DoD Reports that Military Nearly Doubled Renewable Power Generation Between 2011-2015

According to a recent Department of Defense report, the military nearly doubled renewable power generation between 2011 and 2015, to 10,534 billion British thermal units – or enough to power about 286,000 average U.S. homes. The report also stated that the number of armed forces renewable energy projects nearly tripled to 1,390 between 2011 and 2015. Many of those projects are at U.S. bases, where renewable energy allows the military to maintain its own independent source of power in case of a natural disaster or an attack – or cyber attack – that disables the public grid.

The solar company SunPower Corp, for example, recently began construction of a 10-megawatt solar photovoltaic system at the Redstone Arsenal U.S. Army post in Alabama designed to strengthen energy security and resilience at the base. The project was developed by the U.S. Army Office of Energy Initiatives, Redstone Arsenal’s Directorate of Public Works, and the U.S. Army Corps of Engineers Huntsville Center’s Energy Division, and was financed by a power purchase agreement (PPA), allowing the Army to buy 100 percent of the power generated without having to pay for the power plant’s construction, maintenance and operation.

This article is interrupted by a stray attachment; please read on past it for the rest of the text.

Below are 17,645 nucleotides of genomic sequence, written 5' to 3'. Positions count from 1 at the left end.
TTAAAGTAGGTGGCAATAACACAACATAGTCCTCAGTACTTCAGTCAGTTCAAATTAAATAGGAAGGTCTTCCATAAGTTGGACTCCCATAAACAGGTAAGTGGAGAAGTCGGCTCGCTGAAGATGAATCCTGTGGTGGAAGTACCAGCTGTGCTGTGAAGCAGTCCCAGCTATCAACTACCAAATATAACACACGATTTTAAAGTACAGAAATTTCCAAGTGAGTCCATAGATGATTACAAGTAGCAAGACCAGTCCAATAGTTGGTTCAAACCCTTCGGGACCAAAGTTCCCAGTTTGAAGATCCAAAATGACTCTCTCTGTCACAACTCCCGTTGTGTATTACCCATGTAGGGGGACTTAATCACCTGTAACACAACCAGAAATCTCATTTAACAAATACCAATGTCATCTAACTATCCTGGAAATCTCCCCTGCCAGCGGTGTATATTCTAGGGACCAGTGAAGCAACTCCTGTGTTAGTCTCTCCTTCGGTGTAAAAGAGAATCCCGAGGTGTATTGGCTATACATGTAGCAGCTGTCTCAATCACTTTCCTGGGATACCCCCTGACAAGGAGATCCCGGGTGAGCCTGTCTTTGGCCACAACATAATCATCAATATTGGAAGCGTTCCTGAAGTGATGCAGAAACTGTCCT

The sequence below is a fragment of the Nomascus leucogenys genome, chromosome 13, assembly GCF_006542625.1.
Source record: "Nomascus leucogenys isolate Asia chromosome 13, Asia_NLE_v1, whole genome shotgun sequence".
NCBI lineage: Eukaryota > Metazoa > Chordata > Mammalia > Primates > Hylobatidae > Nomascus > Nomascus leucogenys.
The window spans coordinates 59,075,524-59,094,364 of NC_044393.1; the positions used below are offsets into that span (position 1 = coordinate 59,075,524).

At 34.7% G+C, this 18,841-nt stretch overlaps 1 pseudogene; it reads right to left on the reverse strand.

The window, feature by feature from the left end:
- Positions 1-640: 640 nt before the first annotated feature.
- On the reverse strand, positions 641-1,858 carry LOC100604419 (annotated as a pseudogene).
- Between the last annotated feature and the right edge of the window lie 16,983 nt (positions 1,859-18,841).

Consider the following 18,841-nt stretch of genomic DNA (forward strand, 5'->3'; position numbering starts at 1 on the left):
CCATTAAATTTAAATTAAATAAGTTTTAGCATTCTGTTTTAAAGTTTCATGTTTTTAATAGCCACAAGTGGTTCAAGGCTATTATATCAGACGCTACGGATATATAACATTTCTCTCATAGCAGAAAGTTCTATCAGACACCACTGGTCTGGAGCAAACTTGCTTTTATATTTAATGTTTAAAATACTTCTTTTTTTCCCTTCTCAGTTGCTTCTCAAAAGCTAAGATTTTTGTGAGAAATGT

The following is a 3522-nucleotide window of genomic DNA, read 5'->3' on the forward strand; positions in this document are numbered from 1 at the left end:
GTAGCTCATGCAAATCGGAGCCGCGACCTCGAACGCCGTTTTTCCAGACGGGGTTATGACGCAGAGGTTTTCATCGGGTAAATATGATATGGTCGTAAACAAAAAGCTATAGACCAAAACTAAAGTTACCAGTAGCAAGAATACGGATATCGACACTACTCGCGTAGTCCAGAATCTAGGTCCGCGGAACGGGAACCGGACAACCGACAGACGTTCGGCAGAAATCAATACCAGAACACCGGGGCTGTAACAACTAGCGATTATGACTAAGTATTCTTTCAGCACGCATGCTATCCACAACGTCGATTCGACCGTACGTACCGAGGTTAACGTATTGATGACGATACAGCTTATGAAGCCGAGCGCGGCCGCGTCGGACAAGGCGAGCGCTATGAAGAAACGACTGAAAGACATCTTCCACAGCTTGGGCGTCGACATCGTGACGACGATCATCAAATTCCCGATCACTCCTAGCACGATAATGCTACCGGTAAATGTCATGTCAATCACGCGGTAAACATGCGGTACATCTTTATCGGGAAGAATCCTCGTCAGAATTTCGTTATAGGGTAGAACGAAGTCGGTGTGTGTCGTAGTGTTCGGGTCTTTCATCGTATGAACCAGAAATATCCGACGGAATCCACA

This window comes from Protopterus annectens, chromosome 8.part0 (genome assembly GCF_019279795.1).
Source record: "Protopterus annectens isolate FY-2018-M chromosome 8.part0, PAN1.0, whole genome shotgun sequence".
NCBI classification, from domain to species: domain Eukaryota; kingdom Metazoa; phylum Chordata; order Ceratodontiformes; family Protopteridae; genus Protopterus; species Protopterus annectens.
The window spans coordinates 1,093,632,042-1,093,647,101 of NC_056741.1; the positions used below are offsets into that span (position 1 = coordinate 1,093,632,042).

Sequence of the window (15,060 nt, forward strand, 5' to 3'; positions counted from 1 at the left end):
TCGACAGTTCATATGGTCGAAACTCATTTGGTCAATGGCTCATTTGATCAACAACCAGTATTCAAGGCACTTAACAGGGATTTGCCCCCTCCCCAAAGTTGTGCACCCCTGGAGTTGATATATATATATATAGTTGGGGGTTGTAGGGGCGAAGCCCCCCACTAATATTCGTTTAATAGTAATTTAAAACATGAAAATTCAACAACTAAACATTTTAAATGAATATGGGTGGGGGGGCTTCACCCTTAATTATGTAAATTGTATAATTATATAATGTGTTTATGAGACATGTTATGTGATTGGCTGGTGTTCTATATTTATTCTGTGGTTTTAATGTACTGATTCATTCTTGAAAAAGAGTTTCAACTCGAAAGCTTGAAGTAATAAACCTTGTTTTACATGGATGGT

“This project reinforces the Army’s commitment to advancing adoption of reliable, cost-effective, home-grown renewable energy at Redstone Arsenal,” said Col. Thomas Holliday, Garrison Commander, Redstone Arsenal. “We’re continually looking for ways to grow our capability and reduce our cost to provide the nation with a more efficient defense.”